Georgia, the small South Caucasus country of 3.9mn, grew by 4% y/y in the second-quarter of the year and 4.5% y/y in the first-half. The Georgian economy decelerated from 2.9% in 2015 to 2.2% in 2016. A small and outward-looking economy, it has been hit by the economic slowdowns experienced by Georgia's main trade partner countries - Azerbaijan, Turkey, Armenia and Russia. Nevertheless, Georgia has been doing well compared to its regional peers and is expected to remain the fastest growing economy in the South Caucasus this year.
Poised to grow by 4% y/y in 2017, the Georgian economy has attracted more foreign direct investment (FDI) in recent years compared to neighbouring countries thanks to higher overall GDP growth, business friendly policies, and the development of sectors like gas transit, real estate, transport and tourism. In the first seven months of the year, GDP has expanded by 4.4% y/y.
With 117 votes in favour and two against, the Georgian parliament approved the revised text of the draft constitution on September 26. This was the third and final reading on the subject of the new constitution, and, just as with the previous two votes, opposition MPs boycotted the process. The ruling Georgian Dream party set up a commission to draft a new constitution in order to replace the country's outdated former set of laws from December 2016.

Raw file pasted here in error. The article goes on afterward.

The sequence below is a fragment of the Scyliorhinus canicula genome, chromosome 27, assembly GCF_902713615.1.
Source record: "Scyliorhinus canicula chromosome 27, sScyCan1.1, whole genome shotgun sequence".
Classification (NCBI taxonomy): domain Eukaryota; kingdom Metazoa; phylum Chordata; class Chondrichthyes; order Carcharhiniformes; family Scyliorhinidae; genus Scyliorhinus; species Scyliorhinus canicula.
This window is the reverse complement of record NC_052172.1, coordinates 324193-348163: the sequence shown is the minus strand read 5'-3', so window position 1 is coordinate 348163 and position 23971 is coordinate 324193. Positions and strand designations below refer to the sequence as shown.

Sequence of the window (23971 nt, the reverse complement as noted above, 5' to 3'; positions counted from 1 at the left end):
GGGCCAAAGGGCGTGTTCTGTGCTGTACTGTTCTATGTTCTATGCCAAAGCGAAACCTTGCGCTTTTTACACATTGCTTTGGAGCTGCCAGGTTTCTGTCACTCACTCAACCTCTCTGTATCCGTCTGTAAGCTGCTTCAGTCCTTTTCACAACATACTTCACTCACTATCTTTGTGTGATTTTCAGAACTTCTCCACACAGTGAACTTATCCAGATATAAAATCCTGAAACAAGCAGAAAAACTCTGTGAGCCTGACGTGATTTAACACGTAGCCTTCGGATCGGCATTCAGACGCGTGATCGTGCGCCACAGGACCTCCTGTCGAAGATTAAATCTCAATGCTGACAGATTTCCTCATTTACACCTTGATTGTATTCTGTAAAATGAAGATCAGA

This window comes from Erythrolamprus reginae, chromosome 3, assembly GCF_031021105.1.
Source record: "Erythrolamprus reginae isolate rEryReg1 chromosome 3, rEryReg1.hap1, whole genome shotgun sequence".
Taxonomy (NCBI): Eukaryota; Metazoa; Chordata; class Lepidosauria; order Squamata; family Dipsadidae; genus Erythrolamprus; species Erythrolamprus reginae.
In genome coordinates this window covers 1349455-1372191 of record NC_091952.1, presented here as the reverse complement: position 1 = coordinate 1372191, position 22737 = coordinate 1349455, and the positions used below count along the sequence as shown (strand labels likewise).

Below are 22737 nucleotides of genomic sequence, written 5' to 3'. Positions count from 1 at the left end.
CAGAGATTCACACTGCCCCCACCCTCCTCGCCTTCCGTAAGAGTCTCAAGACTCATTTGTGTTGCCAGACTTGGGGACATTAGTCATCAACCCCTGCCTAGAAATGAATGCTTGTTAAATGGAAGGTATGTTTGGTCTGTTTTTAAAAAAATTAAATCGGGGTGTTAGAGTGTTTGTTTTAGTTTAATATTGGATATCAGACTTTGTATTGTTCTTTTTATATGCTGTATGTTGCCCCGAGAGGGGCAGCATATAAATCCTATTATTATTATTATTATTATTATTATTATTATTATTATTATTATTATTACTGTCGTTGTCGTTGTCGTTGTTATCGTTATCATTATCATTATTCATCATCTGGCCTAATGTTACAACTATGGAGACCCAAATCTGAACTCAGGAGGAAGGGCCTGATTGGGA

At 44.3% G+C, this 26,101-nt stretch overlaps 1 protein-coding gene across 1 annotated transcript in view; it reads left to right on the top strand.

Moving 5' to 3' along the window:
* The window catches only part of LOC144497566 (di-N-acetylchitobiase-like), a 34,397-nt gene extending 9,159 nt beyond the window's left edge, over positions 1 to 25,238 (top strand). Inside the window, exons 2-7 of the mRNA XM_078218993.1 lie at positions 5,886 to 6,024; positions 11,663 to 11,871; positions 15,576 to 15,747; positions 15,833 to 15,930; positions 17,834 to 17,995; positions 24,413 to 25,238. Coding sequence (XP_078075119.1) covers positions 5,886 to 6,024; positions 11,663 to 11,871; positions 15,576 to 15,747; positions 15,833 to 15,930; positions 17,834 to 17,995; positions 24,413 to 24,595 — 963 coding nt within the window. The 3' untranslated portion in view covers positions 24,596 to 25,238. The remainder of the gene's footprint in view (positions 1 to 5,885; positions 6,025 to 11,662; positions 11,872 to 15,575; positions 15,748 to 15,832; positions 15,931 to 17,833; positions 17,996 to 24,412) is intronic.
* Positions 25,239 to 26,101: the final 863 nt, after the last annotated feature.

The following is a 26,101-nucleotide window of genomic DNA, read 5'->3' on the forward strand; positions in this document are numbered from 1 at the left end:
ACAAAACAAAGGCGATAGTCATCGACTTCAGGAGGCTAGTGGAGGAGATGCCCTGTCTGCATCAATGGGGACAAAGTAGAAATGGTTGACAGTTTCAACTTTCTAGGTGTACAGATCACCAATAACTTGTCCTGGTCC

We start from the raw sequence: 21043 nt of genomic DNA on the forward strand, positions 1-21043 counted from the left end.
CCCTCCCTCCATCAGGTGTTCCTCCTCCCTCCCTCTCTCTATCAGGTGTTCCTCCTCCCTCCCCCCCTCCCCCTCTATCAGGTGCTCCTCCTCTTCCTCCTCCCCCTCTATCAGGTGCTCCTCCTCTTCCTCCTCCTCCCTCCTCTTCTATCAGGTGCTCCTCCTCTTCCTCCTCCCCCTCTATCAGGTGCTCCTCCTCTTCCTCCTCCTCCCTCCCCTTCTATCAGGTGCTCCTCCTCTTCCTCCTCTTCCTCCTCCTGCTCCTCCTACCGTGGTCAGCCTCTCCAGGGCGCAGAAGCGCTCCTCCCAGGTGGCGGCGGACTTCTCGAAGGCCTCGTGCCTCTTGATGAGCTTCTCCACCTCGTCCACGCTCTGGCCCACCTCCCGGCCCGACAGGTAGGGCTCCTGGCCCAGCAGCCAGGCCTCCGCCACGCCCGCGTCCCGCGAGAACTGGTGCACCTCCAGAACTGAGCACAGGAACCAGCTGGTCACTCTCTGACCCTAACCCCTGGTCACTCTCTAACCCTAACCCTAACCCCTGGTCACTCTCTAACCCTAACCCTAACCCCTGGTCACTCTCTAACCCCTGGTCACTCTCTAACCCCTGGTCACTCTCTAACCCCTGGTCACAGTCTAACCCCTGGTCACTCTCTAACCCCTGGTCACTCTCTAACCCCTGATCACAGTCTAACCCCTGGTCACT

However, the ruling party, opposition parties, the president and civil society have disagreed on multiple stipulations in the new constitution related to the method of election of parliament members and of the president, the definition of marriage and the appointment of judges to the Supreme Court, among others.
Meanwhile, the race for the capital city's 50-member municipal council and mayor is scheduled to take place in October.
Furthermore, macroeconomic conditions are expected to improve in the short term, according to a report by Fitch Ratings on September 22. The current account deficit is expected to fall to 11.3% of GDP in 2017 and 10.2% in 2019. Consumer price inflation is expected to average 5.6% by the year-end and 3.5% in 2018 and the government budget deficit to narrow from 4.1% of GDP in 2016 to 3.9% in 2017 and 3.5% in 2018. GDP growth is expected to pick up to 4.5% in 2017 and to remain at that level in the next two years.
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